Large Optical Sensor:
The size of the camera sensor affects how much of the microscopy field of view the pathologist can capture at one time.

Sheep thyroid gland captured with Infinity 3-6UR microcope camera by Lumenera.
Thyroid gland of a sheet captured with a 40x objective lens using Infinity 3-6UR camera.


Fast Frame Rates:
Whole-slide imaging requires high frame rates (90 fps or higher) to keep the digital scanning process as fast as possible. In order to match these fast frame rates, the image sensor quality, including many of the factors explained above, must be high enough to perform effectively under these quick conditions.

Standard and High-Speed Data Interface:
In order to allow a fast transfer of the image data, the camera must be equipped with a high-speed data interface.

Popular Digital Pathology Microscope Cameras:
Quantum efficiency is basically how efficient a camera is at capturing available light, meaning a higher quantum efficiency is desirable. All of the above microscope cameras have a maximum bit depth of 14 bits and output color-accurate raw images. View all Lumenera microscope cameras here. For more information on digital pathology and setting up your microscope and camera configuration, contact Microscope World.

Thursday, November 3, 2016

Amber under the Microscope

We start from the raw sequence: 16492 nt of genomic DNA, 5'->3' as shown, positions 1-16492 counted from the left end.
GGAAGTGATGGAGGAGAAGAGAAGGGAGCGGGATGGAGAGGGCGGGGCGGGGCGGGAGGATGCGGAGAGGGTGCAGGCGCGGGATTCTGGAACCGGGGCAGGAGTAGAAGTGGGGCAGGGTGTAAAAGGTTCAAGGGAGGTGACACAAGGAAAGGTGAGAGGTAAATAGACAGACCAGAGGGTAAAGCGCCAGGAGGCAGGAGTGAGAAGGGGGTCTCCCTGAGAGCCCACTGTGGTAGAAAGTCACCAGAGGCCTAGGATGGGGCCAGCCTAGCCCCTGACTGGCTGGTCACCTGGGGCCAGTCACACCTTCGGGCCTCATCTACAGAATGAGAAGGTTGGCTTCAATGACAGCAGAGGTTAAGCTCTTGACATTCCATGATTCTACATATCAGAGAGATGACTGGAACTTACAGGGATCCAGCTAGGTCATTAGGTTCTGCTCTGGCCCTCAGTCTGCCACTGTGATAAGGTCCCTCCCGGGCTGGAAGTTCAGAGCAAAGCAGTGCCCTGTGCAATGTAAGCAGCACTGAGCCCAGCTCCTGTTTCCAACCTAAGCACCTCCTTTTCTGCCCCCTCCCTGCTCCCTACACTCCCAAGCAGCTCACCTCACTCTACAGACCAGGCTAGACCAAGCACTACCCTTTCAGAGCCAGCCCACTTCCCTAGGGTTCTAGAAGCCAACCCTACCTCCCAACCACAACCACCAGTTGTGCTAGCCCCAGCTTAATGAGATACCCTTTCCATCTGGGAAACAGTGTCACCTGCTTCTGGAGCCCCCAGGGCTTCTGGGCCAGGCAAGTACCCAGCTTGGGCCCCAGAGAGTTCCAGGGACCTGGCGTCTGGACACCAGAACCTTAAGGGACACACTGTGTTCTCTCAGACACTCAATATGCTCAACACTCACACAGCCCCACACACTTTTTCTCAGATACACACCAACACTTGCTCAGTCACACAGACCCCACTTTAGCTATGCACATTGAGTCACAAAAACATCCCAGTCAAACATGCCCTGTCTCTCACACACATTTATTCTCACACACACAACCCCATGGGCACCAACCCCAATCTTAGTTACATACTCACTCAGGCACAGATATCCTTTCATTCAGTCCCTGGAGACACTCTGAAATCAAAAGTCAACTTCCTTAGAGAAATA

Amber is an organic gemstone that is formed from the hardened resin of ancient pine trees. The hardening process of Amber is known as polymerization, which fossilizes the resin over time and makes it solid and sturdy. Amber is formed from viscous, sticky resin, and therefore commonly contains inclusions that got stuck in the Amber and remained there when it hardened. These inclusions often include insects or plants, with the most well-known being mosquitoes. Amber with well-preserved organisms frozen internally are highly prized.

Macro zoom lens microscope system for high magnification.
Macro Zoom Lens Microscope
Juan Pons of National Treasures of Mexico mines for amber in Chiapas, Mexico, a southern Mexico state bordering Guatemala. Deep in the mines of Chiapas, he locates pieces of Amber, many of which have inclusions of insects and flowers that are hundreds and even thousands of years old.

The images of amber shown below were captured using a macro zoom lens microscope system with the DCC2 2 megapixel CCD microscope camera. A feature on the software known as extended depth of focus was used with several of the images in order to capture in-focus images at different depths of field and then merging them into a single crisply focused image.

Amber with a flower inside of it captured under a zoom lens microscope system.
Amber piece with a flower encapsulated in it under a macro zoom lens microscope.

Insect inside a piece of amber from Mexico under the microscope.
Insect inside amber captured under the microscope.

Amber with insect under the micrsocope at 60x using extended depth of focus software.
Amber captured at 60x under the microscope using extended depth of focus with the DCC2 microscopy camera.

Amber insect under the microscope using extended depth of focus microscopy software.
Amber captured at 78x under the microscope using extended depth of focus with the DCC2 microscopy camera.